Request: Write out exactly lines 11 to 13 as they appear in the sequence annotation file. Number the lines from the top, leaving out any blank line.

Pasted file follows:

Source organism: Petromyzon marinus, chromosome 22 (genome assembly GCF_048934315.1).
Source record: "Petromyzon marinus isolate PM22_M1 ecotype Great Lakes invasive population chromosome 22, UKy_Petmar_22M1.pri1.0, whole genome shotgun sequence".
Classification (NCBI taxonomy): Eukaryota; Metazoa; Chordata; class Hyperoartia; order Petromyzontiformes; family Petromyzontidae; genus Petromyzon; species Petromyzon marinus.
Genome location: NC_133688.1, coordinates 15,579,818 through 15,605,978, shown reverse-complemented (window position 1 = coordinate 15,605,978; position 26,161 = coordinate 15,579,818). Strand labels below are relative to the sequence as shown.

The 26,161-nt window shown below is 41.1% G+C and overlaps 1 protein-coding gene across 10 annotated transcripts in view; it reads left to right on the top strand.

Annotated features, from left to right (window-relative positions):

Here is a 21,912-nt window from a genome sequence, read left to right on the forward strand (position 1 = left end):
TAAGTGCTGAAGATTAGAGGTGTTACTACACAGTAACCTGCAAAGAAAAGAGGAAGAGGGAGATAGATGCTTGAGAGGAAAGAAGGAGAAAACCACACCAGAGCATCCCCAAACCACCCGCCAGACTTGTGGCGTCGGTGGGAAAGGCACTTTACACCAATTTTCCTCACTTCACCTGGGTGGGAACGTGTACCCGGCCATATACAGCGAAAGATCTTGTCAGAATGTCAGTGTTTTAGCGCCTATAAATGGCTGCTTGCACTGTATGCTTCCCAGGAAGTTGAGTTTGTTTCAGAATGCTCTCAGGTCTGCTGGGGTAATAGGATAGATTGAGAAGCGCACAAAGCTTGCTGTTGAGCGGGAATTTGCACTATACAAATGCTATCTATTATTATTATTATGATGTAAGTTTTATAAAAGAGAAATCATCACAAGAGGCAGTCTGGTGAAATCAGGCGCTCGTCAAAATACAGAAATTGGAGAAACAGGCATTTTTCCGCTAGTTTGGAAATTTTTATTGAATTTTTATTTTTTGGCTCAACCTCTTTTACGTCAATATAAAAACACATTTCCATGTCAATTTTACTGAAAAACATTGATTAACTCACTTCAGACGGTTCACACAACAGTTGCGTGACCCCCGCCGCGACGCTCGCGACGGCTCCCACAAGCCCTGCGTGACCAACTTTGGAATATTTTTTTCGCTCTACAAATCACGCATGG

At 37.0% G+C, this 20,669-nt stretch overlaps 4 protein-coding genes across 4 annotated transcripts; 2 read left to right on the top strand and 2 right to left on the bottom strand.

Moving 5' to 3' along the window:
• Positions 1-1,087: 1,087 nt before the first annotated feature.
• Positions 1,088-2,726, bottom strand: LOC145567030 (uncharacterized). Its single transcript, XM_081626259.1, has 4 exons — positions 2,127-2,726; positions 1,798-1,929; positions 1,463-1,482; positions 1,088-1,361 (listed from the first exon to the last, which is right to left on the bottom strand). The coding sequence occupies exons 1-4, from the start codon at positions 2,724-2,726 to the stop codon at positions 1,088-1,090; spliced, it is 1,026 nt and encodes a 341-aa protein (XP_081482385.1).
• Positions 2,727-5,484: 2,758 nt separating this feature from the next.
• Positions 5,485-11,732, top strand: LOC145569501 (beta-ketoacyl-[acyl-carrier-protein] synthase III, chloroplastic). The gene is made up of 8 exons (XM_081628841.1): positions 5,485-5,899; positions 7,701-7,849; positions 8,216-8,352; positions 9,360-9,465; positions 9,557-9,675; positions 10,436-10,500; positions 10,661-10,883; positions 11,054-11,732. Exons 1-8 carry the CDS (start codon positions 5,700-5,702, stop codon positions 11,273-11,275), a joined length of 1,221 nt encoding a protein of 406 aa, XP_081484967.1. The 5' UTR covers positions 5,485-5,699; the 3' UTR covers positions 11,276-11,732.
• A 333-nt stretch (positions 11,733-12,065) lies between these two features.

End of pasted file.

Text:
• Positions 1-1,087: 1,087 nt before the first annotated feature.
• Positions 1,088-2,726, bottom strand: LOC145567030 (uncharacterized). Its single transcript, XM_081626259.1, has 4 exons — positions 2,127-2,726; positions 1,798-1,929; positions 1,463-1,482; positions 1,088-1,361 (listed from the first exon to the last, which is right to left on the bottom strand). The coding sequence occupies exons 1-4, from the start codon at positions 2,724-2,726 to the stop codon at positions 1,088-1,090; spliced, it is 1,026 nt and encodes a 341-aa protein (XP_081482385.1).
• Positions 2,727-5,484: 2,758 nt separating this feature from the next.